Sunday, August 5, 2012

Little Rock Girl 1957: How a Photograph Changed the Fight for Integration

Little Rock Girl 1957
written by Shelley Tougas
2012 (Compass Point Books)
Source: Orange County Public Library

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Journalism professor Will Counts cited the photographs he took in Little Rock, Arkansas as "evidence of the power of the image to communicate the news." Counts was a young photographer who had graduated from Little Rock Central High which had become the stage for a historic battle over the integration of schools in 1957. Nine students, the Little Rock Nine, were seeking to attend school at Little Rock Central High School. Standing in their way was a virulent crowd of white segregationists who were supported by the National Guard who had been called out by Arkansas governor Orval Faubus. The governor was determined to keep the school segregated. Photographer Counts captured the moment as fifteen year old Elizabeth Eckford attempted to enter the school. White student Hazel Bryan, described as a normally cheerful girl, screamed at Eckford from behind with racial epithets and told her to "go back to Africa." Eckford was unable to enter the school that day and had to be shielded by reporters to avoid possible violence. Photographs of the day made their way around the country and the world and helped lead President Eisenhower to send federal troops to protect the students and integrate the school.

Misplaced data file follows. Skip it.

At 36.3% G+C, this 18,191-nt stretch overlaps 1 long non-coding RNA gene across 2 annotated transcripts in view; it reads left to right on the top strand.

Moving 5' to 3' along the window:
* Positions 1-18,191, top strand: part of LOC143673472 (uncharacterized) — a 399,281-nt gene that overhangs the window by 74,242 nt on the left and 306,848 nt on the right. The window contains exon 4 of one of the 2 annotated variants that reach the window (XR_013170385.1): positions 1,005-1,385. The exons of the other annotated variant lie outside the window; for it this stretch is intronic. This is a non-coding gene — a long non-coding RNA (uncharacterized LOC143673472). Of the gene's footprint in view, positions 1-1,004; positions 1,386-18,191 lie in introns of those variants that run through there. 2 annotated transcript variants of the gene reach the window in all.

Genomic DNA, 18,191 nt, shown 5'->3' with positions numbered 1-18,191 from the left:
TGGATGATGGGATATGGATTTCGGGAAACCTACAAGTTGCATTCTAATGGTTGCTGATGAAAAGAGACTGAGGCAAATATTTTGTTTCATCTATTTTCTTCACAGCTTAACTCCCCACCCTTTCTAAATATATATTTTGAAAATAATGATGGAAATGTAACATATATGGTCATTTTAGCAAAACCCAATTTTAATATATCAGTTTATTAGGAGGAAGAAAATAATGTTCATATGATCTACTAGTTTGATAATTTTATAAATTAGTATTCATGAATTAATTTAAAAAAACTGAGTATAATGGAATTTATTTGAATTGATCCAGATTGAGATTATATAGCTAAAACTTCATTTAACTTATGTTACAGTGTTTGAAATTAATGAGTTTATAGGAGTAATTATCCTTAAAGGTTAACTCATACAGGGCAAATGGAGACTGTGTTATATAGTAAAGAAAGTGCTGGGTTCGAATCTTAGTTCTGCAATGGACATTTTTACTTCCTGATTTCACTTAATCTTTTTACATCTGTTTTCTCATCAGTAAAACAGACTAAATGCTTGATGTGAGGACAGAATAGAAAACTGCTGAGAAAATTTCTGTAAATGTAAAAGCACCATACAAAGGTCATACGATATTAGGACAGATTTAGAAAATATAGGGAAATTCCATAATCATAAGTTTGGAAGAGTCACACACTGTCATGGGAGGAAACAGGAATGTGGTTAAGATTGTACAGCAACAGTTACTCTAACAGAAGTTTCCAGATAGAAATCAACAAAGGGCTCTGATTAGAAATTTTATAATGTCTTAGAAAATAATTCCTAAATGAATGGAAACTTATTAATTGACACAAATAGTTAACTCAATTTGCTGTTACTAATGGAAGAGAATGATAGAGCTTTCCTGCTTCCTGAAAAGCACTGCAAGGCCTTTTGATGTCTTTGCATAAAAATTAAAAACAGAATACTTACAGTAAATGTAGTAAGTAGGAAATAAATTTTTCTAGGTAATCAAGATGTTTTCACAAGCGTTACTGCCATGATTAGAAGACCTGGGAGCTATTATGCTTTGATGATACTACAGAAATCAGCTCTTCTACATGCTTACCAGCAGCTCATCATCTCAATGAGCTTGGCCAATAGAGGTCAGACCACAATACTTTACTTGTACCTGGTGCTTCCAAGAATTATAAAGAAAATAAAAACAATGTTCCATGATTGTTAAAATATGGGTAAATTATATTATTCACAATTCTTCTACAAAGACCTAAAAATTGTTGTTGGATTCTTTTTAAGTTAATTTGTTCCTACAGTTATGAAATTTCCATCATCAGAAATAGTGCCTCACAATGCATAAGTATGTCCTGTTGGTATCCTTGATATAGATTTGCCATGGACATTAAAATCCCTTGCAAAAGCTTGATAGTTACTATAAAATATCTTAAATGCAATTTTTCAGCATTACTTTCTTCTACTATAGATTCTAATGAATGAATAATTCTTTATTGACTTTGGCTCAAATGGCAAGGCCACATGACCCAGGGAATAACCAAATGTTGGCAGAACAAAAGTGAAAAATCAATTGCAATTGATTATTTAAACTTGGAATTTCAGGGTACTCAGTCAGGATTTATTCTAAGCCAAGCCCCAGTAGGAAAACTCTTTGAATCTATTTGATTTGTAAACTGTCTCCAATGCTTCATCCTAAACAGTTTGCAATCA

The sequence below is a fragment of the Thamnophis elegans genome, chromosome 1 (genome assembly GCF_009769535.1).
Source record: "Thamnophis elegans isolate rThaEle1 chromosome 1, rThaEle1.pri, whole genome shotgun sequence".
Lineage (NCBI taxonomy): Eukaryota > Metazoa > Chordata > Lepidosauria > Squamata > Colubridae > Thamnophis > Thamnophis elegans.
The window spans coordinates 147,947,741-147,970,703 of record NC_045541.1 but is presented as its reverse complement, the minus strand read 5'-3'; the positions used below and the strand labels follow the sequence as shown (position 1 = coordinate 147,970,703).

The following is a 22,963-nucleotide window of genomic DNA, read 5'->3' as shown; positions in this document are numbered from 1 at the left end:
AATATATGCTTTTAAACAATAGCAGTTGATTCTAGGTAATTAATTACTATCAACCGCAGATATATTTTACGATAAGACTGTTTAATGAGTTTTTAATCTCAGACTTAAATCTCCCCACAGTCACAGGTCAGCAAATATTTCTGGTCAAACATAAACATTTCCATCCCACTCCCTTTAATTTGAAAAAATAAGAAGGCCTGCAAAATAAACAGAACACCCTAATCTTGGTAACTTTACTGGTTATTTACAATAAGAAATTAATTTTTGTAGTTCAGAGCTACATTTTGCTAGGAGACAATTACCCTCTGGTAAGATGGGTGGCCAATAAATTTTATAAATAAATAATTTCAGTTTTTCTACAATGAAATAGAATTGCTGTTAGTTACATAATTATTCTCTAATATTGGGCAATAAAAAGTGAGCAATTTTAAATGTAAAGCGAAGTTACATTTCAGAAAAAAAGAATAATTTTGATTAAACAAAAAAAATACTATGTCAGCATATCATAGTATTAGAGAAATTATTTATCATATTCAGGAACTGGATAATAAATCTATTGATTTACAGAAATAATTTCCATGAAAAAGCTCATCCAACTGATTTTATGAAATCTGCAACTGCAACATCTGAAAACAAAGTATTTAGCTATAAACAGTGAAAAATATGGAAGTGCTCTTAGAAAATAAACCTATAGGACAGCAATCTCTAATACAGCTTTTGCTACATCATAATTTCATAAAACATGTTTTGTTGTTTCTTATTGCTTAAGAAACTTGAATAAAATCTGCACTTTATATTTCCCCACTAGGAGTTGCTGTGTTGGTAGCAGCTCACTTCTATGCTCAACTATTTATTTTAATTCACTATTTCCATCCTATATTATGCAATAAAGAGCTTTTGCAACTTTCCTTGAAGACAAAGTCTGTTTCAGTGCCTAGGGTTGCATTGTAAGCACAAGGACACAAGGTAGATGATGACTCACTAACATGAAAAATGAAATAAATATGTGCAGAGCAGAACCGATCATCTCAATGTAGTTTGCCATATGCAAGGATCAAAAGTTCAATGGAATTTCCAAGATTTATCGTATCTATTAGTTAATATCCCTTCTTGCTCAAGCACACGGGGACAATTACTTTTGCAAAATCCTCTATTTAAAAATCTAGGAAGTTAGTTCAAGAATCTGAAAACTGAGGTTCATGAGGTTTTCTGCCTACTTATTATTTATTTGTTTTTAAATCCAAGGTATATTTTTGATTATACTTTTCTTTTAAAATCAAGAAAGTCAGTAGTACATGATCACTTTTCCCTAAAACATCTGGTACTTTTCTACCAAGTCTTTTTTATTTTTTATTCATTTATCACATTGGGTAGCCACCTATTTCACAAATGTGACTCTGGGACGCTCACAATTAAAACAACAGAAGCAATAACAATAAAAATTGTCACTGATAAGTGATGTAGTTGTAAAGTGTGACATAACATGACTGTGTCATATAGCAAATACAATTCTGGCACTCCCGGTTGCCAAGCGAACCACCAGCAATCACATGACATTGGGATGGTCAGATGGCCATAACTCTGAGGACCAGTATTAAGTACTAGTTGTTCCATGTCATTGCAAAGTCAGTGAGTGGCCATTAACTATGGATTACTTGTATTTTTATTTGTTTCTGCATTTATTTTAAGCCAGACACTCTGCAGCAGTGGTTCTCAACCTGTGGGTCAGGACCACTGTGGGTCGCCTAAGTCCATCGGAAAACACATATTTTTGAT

Little Rock Girl 1957 provides a fascinating back story to the photograph that you see on the cover. Author Shelley Tougas provides several viewpoints on the effort to integrate the Little Rock schools. If you are teaching a unit on the Civil Rights movement, this book will be a valuable resource. You could also use it to teach the character trait of courage. I would think about contrasting this event with the experiences of other civil rights pioneers such as Claudette Colvin and Rosa Parks.

Other reviews:
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6 comments:

  1. A picture truly is worth a thousand words. It's hard to imagine the mettle and fortitude needed to endure such indignities - and she was just a child. Thanks for participating in today's Nonfiction Monday roundup.

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    1. Thank you for hosting! Sorry I'm late with the reply.

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  2. I love back stories and this one sounds particularly interesting. Yes, I agree -- this photo is such a powerful one that exemplifies true courage.

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    1. Thank you, Jeanne! This is definitely a study in courage.

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  3. Hi Jeff, I've been seeing this book around and the cover is truly powerful. I've been seeing nothing but good reviews about it, I hope to find it here in our libraries.

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    1. Good luck in finding it, Myra! It will be worth the effort.

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